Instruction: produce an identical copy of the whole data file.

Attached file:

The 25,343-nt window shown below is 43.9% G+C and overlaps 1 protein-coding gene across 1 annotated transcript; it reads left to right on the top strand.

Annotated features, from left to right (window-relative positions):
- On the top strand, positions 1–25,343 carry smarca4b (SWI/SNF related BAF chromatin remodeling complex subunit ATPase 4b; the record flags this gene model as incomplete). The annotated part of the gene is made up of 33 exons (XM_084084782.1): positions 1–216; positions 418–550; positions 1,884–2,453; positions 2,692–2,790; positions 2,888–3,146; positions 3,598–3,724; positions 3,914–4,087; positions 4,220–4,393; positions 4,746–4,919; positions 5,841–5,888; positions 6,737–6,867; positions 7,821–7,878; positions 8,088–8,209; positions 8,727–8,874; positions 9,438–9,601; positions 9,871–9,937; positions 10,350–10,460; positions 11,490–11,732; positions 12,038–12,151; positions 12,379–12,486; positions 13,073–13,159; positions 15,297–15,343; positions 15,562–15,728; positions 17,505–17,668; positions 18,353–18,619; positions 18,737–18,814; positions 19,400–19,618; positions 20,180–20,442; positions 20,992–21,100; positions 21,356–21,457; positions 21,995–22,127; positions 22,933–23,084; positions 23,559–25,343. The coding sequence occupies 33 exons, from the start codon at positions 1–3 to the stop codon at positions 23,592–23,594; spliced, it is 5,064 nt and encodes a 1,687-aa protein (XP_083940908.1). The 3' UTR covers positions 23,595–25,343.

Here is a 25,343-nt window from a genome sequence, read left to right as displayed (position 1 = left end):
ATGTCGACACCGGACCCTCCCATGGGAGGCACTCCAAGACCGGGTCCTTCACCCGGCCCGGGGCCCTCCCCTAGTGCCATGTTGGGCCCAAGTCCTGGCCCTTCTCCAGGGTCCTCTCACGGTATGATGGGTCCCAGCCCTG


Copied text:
The 25,343-nt window shown below is 43.9% G+C and overlaps 1 protein-coding gene across 1 annotated transcript; it reads left to right on the top strand.

Annotated features, from left to right (window-relative positions):
- On the top strand, positions 1–25,343 carry smarca4b (SWI/SNF related BAF chromatin remodeling complex subunit ATPase 4b; the record flags this gene model as incomplete). The annotated part of the gene is made up of 33 exons (XM_084084782.1): positions 1–216; positions 418–550; positions 1,884–2,453; positions 2,692–2,790; positions 2,888–3,146; positions 3,598–3,724; positions 3,914–4,087; positions 4,220–4,393; positions 4,746–4,919; positions 5,841–5,888; positions 6,737–6,867; positions 7,821–7,878; positions 8,088–8,209; positions 8,727–8,874; positions 9,438–9,601; positions 9,871–9,937; positions 10,350–10,460; positions 11,490–11,732; positions 12,038–12,151; positions 12,379–12,486; positions 13,073–13,159; positions 15,297–15,343; positions 15,562–15,728; positions 17,505–17,668; positions 18,353–18,619; positions 18,737–18,814; positions 19,400–19,618; positions 20,180–20,442; positions 20,992–21,100; positions 21,356–21,457; positions 21,995–22,127; positions 22,933–23,084; positions 23,559–25,343. The coding sequence occupies 33 exons, from the start codon at positions 1–3 to the stop codon at positions 23,592–23,594; spliced, it is 5,064 nt and encodes a 1,687-aa protein (XP_083940908.1). The 3' UTR covers positions 23,595–25,343.

Here is a 25,343-nt window from a genome sequence, read left to right as displayed (position 1 = left end):
ATGTCGACACCGGACCCTCCCATGGGAGGCACTCCAAGACCGGGTCCTTCACCCGGCCCGGGGCCCTCCCCTAGTGCCATGTTGGGCCCAAGTCCTGGCCCTTCTCCAGGGTCCTCTCACGGTATGATGGGTCCCAGCCCTG